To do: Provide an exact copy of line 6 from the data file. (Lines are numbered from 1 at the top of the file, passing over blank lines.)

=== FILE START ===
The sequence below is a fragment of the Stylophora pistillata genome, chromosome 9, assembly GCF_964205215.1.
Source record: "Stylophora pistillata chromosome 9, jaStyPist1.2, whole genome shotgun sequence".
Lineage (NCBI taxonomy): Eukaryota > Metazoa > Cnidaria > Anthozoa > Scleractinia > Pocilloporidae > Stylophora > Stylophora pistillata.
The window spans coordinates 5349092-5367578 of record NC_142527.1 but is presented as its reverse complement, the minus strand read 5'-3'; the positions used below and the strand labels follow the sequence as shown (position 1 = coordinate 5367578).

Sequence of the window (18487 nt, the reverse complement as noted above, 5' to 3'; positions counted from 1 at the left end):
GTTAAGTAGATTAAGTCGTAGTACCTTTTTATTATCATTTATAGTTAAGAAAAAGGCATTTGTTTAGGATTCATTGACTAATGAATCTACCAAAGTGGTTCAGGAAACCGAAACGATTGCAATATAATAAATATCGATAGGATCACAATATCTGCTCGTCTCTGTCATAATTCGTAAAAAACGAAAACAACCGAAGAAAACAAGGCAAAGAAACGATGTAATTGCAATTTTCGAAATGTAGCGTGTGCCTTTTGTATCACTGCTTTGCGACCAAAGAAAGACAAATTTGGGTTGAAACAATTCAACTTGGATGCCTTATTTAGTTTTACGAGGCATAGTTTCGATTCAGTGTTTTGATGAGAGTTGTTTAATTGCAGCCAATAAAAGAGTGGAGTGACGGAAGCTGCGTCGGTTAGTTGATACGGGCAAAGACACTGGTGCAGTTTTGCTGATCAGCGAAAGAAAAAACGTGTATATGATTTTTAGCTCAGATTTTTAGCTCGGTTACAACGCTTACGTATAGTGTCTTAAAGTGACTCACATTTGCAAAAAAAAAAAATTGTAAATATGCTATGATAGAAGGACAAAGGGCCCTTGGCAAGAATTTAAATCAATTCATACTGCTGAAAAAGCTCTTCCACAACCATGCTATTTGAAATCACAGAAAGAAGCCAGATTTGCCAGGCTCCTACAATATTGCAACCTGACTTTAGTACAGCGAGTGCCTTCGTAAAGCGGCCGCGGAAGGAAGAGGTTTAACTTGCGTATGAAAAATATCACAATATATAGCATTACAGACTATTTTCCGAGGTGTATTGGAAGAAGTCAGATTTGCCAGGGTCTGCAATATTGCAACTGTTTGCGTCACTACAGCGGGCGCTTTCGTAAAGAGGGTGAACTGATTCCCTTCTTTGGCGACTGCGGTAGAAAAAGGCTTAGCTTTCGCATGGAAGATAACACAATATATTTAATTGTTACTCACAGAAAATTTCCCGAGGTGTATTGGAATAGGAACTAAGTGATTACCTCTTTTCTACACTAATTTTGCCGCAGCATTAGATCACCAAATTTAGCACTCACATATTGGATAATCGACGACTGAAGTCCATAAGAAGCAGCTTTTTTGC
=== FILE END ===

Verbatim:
GTTAAGTAGATTAAGTCGTAGTACCTTTTTATTATCATTTATAGTTAAGAAAAAGGCATTTGTTTAGGATTCATTGACTAATGAATCTACCAAAGTGGTTCAGGAAACCGAAACGATTGCAATATAATAAATATCGATAGGATCACAATATCTGCTCGTCTCTGTCATAATTCGTAAAAAACGAAAACAACCGAAGAAAACAAGGCAAAGAAACGATGTAATTGCAATTTTCGAAATGTAGCGTGTGCCTTTTGTATCACTGCTTTGCGACCAAAGAAAGACAAATTTGGGTTGAAACAATTCAACTTGGATGCCTTATTTAGTTTTACGAGGCATAGTTTCGATTCAGTGTTTTGATGAGAGTTGTTTAATTGCAGCCAATAAAAGAGTGGAGTGACGGAAGCTGCGTCGGTTAGTTGATACGGGCAAAGACACTGGTGCAGTTTTGCTGATCAGCGAAAGAAAAAACGTGTATATGATTTTTAGCTCAGATTTTTAGCTCGGTTACAACGCTTACGTATAGTGTCTTAAAGTGACTCACATTTGCAAAAAAAAAAAATTGTAAATATGCTATGATAGAAGGACAAAGGGCCCTTGGCAAGAATTTAAATCAATTCATACTGCTGAAAAAGCTCTTCCACAACCATGCTATTTGAAATCACAGAAAGAAGCCAGATTTGCCAGGCTCCTACAATATTGCAACCTGACTTTAGTACAGCGAGTGCCTTCGTAAAGCGGCCGCGGAAGGAAGAGGTTTAACTTGCGTATGAAAAATATCACAATATATAGCATTACAGACTATTTTCCGAGGTGTATTGGAAGAAGTCAGATTTGCCAGGGTCTGCAATATTGCAACTGTTTGCGTCACTACAGCGGGCGCTTTCGTAAAGAGGGTGAACTGATTCCCTTCTTTGGCGACTGCGGTAGAAAAAGGCTTAGCTTTCGCATGGAAGATAACACAATATATTTAATTGTTACTCACAGAAAATTTCCCGAGGTGTATTGGAATAGGAACTAAGTGATTACCTCTTTTCTACACTAATTTTGCCGCAGCATTAGATCACCAAATTTAGCACTCACATATTGGATAATCGACGACTGAAGTCCATAAGAAGCAGCTTTTTTGC